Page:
Proportionality is intimately linked to the overarching concepts of self-defense, lawful force, and the controlled application of violence. It is one of the most visible facets of humanitarian law designed to reduce unnecessary human suffering and avoid excessive damage to property, and the natural environment. However, its application has come under renewed scrutiny and sustained controversy as a result of wars against non-state actors and from the extensive use of drones, human shields, cyber war techniques, and counterinsurgency tactics. Proportionality in International Law critically assesses the law of proportionality in normative terms combining abstract philosophical and legal analysis with highly emotive contemporary combat cases. The principle of proportionality permits actions that are logically linked to the intended goal, and thus defines the permissible boundaries for the initiation and conduct of modern wars. The case studies discussed in this book are predominantly from the perspective of those who make decisions in the midst of armed conflict, bringing analytic rigor to the debates as well as sensitivity to facts on the ground. The authors analyze modern usages of proportionality across a wide range of contexts enabling a more complete comprehension of the values that it preserves. This book contrasts the applications of proportionality in both jus ad bellum (the law and morality of resort to force) and within jus in bello (the doctrines applicable for using force in the midst of conflicts). Proportionality in International Law provides the reader with a unique interdisciplinary approach, offering practitioners and policymakers alike greater clarity over how proportionality should be understood in theory and in practice.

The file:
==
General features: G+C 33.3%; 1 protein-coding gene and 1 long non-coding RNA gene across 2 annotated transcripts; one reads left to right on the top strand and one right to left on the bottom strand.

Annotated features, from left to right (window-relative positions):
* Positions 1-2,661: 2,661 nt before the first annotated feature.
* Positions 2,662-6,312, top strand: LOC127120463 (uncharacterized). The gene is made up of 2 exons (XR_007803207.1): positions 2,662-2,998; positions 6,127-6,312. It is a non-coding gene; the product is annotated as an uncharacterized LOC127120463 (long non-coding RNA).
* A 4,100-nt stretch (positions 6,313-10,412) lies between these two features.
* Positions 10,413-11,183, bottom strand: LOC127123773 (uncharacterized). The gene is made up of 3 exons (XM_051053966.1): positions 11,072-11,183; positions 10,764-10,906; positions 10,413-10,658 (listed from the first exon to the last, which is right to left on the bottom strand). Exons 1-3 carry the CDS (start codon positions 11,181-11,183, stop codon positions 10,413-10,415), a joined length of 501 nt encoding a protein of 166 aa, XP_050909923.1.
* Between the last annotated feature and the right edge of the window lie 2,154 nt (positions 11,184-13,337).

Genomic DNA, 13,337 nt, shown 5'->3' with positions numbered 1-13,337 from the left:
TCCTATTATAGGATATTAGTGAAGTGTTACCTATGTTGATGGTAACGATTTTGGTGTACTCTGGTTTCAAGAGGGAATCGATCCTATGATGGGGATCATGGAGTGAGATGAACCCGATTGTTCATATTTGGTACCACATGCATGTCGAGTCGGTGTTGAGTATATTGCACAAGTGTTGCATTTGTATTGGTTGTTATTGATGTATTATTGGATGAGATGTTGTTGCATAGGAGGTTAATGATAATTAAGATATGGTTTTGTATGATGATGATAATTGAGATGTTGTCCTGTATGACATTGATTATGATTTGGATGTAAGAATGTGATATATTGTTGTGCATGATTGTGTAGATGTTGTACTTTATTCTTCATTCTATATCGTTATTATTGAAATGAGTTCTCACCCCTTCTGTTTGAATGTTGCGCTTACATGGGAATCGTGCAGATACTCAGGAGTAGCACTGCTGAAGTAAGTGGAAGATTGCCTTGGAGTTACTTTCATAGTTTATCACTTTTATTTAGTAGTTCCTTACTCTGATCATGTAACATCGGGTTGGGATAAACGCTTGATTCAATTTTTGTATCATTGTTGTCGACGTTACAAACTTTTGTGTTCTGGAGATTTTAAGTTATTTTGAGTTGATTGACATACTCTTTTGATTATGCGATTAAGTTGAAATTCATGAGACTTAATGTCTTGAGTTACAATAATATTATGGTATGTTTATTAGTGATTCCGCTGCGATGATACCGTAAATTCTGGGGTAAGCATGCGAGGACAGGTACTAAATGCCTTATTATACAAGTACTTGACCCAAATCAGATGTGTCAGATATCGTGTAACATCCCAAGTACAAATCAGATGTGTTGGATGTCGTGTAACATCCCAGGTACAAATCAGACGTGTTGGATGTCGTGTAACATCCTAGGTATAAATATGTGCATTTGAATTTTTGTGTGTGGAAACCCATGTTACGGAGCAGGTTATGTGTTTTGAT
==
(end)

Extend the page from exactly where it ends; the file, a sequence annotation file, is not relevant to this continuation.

Publisher: Oxford University Press Inc
Number of pages: 352
Weight: 590 g
Dimensions: 238 x 162 x 31 mm
"Proportionality is a doctrine that every serious student of military force needs to study and understand. Its dynamics and tensions are remarkably consistent even as the specific details are so varied. Newton and May captured those issues superbly. Their organized and well-reasoned analysis gives this book an impressive depth of application and insight. Their conclusion that proportionality during armed conflicts is a unique usage highlights one of the enduring conundrums of our era. This book fills the current void with intellectual consistency. It contains an interdisciplinary discussion that will help practitioners apply the doctrine of proportionality in a manner consistent with the concerns of military commanders, and that also preserves lives."
-Justice Richard Goldstone, Former Chief Prosecutor of the International Criminal Tribunals for the former Yugoslavia and Rwanda, Constitutional Court of South Africa (ret'd)
"Proportionality is a pervasive concept in modern law and philosophy. Newton and May confront the danger that familiarity with the term makes its use formulaic and often flawed. The authors' careful interdisciplinary approach dissects the myriad concerns related to the modern practice of proportionality, and provides an invaluable analytical template for decision-makers. This book should be required reading for any military expert, international judge, constitutional lawyer, human rights advocate, legislator, theologian, or philosopher who seeks to remain fully informed on the most important debates of our era."
-Michael P. Scharf, Acting Dean, Case Western Reserve University School of Law
"There are few topics in the law governing conflict more complicated and elusive than proportionality. The authors have skillfully teased apart international law's variants of proportionality in a manner that is both accessible and sophisticated. Of particular note is their interdisciplinary approach and use of real-world examples. I recommend this work to scholars and practitioners alike."
-Michael Schmitt, Charles H. Stockton Professor and Chairman, International Law Department, United States Naval War College Professor of Public International Law, Exeter University
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